2. Anything that maximizes the speed of information extraction from the book is obviously a win - whether learning to speed-read / skim or finding summaries[2] or "Cliffs Notes" or Anki cards.  The existence of a sub-skill of optimal execution that strictly improves performance at the higher-level goal ("Get max out of each book in min time" clearly supports "Get max out of your reading in min time") is very common in instrumental rationality.
  3. You should stop reading a book if it isn't achieving your goal (or isn't fun, and thus has a higher than anticipated reading cost).
  4. There are some obvious ways that a rationalist book group could implement this collaboratively, choosing shared goals (ie core life skills), splitting the work of summarizing books, perhaps presenting or discussing summaries in live sessions, or even better discussing personal experience implementing the lessons.  Here social pressure would help ensure that the reading/summarizing gets done, plus interaction may help learning for some.

(2) seems like the biggest win - surely any program of rational reading has to start with learning to read efficiently.  Relatedly, Nick points out that if there are any books (or articles/blogs) on how to pick books well, that would be an obvious start too.  I haven't done either of these, which means that my reading has been extremely inefficient and my process has been deeply irrational, which is what often happens when one doesn't consciously optimize.  Please comment with recommendations in these areas.

I would most like to hear from anyone who has used a system for consciously choosing which books to read, and am also interested in any thoughts y'all have on the topic.  Nonfiction reading used to be fun and mind-opening, but now it is an area of stress in my life.  I never know what I should be reading, when I read something I worry it isn't the most useful thing, and when a great book gets recommended to me, I have no idea if I'll read it, which is sad.  I'd like to know that books are going into some trusted system and that I'm then reading the right ones.  I can figure out my own goals, and how relevant a book seems to be to them, but the quality evaluation - what are truly the best of the hundreds of great books that apply to my goals - is an important missing step.  And starting with reading book summaries seems like it would tremendously improve reading effectiveness.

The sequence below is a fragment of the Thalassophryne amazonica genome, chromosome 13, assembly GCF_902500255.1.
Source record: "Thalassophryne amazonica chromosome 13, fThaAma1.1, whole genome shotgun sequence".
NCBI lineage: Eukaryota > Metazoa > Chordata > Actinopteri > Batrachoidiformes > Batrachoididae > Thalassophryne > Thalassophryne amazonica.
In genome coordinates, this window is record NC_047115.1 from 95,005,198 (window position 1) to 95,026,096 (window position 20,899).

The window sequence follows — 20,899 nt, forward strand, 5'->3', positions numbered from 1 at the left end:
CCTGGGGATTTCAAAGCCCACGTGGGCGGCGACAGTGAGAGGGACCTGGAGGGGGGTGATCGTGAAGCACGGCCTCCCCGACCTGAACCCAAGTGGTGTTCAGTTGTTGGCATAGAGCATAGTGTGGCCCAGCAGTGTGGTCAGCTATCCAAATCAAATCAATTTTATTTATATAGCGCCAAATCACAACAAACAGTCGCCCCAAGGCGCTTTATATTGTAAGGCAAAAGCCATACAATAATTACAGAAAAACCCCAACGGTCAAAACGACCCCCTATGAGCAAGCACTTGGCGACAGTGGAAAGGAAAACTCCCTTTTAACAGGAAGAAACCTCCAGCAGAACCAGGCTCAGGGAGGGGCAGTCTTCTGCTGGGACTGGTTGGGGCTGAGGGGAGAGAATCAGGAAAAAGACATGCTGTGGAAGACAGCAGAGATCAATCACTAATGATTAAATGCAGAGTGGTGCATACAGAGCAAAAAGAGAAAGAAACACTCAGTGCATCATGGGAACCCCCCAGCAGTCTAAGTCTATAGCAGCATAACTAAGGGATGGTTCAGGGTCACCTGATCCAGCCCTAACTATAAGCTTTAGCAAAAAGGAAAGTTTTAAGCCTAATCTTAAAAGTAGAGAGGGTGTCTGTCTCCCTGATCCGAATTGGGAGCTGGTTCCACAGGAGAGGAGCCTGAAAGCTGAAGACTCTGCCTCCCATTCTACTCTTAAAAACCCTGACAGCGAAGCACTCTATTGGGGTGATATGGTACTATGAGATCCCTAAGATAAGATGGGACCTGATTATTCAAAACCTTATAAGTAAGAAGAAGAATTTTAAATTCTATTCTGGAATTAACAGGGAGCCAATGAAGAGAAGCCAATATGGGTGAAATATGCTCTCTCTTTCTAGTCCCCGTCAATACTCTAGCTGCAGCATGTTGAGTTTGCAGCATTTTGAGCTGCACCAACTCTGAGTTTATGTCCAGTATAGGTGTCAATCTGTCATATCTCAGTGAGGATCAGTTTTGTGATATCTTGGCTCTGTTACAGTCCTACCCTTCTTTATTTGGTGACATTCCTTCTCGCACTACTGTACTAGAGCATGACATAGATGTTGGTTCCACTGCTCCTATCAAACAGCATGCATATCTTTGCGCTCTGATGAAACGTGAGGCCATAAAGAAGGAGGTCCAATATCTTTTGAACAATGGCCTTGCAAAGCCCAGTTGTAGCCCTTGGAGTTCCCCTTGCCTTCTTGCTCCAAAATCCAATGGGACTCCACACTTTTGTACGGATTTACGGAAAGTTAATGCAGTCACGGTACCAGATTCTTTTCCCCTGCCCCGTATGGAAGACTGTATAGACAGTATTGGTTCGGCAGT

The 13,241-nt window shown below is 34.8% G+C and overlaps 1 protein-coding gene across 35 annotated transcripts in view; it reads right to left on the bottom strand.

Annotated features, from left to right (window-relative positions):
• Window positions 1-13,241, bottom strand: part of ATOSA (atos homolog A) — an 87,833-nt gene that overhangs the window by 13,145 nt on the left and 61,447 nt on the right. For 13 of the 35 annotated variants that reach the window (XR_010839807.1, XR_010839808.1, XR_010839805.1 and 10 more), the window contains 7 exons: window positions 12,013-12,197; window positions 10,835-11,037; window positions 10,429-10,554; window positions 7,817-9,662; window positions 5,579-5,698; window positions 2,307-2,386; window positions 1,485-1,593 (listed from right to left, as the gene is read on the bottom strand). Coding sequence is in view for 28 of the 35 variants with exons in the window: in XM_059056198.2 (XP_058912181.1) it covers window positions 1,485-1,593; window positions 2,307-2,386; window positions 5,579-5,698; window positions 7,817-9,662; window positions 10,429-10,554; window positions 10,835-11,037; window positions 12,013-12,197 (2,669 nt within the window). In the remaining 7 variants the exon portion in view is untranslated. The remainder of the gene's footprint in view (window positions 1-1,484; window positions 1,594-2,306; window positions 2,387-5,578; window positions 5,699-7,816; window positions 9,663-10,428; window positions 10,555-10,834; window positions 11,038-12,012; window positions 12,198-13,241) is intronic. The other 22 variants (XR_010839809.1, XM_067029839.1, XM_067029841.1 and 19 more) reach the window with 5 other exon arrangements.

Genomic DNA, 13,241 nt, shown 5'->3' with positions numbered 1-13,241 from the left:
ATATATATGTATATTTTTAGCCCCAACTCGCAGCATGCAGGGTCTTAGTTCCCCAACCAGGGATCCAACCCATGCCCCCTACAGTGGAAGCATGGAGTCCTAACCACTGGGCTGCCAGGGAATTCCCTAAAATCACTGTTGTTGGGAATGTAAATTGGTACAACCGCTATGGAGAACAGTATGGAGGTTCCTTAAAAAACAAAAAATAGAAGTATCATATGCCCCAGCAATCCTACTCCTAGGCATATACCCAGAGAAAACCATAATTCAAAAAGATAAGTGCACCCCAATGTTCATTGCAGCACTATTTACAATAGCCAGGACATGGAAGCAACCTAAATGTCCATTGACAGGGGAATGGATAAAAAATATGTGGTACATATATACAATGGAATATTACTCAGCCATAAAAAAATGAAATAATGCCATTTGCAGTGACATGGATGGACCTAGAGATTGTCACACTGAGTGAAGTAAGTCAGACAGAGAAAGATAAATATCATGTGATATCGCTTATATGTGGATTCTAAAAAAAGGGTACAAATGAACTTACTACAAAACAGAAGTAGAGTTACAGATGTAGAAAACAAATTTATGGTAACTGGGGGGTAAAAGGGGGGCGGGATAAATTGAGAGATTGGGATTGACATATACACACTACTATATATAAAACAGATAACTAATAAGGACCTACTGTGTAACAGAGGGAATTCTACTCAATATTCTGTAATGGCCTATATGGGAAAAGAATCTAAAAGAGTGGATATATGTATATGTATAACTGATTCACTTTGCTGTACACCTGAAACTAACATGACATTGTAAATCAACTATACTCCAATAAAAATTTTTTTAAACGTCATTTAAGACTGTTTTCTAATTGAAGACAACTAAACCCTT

Finally, one of the neat things about Rational Reading is that it has so much in common with optimizing anything.  Filter, prioritize, balance, optimize execution, execute, and refine - these are general instrumental rationality skills.  Those not yet ready to apply these skills to other areas of their life may want to consider beginning with reading as their practice, honing skills there, and then applying them to more intimidating areas (task management, email, goals, etc.)  Relatedly, in my case, making sure that my reading supports my personal goals is a way to ensure that I am making some progress on those goals even if I fail to work on them in other ways.

[1] I can imagine a reader who is not drowning in inputs feeling superior because of it, but I must sadly inform you that this is not rational either.  If you read a book every two weeks, and your social network suggests a book that sounds fun every two weeks, it is true that your reading is "balanced" and you are likely to feel unstressed about it, which is great.  But it also means that you can't be reading anything like the best possible books, because you are drawing from a tiny pool of suggestions from a few people, rather than the vast ocean of material that exists.  Yes your social network is a filter, but it's not a great one, so if that's your only filter, I highly doubt you're reading anything like the best & most useful books you could be reading.

[2] For example, Cosmos has written useful summaries of a number of books which he sent to the NY rationalists, but has not yet gone the last mile & made them available online.  I am nagging him to fix this, if you know him then you should too :).

Comments (43)

Comment author: lukeprog 28 March 2011 12:00:44AM 13 points [-]

Note that despite it being a blog post, I continuously update The Best Textbooks on Every Subject in response to commenters leaving qualifying recommendations.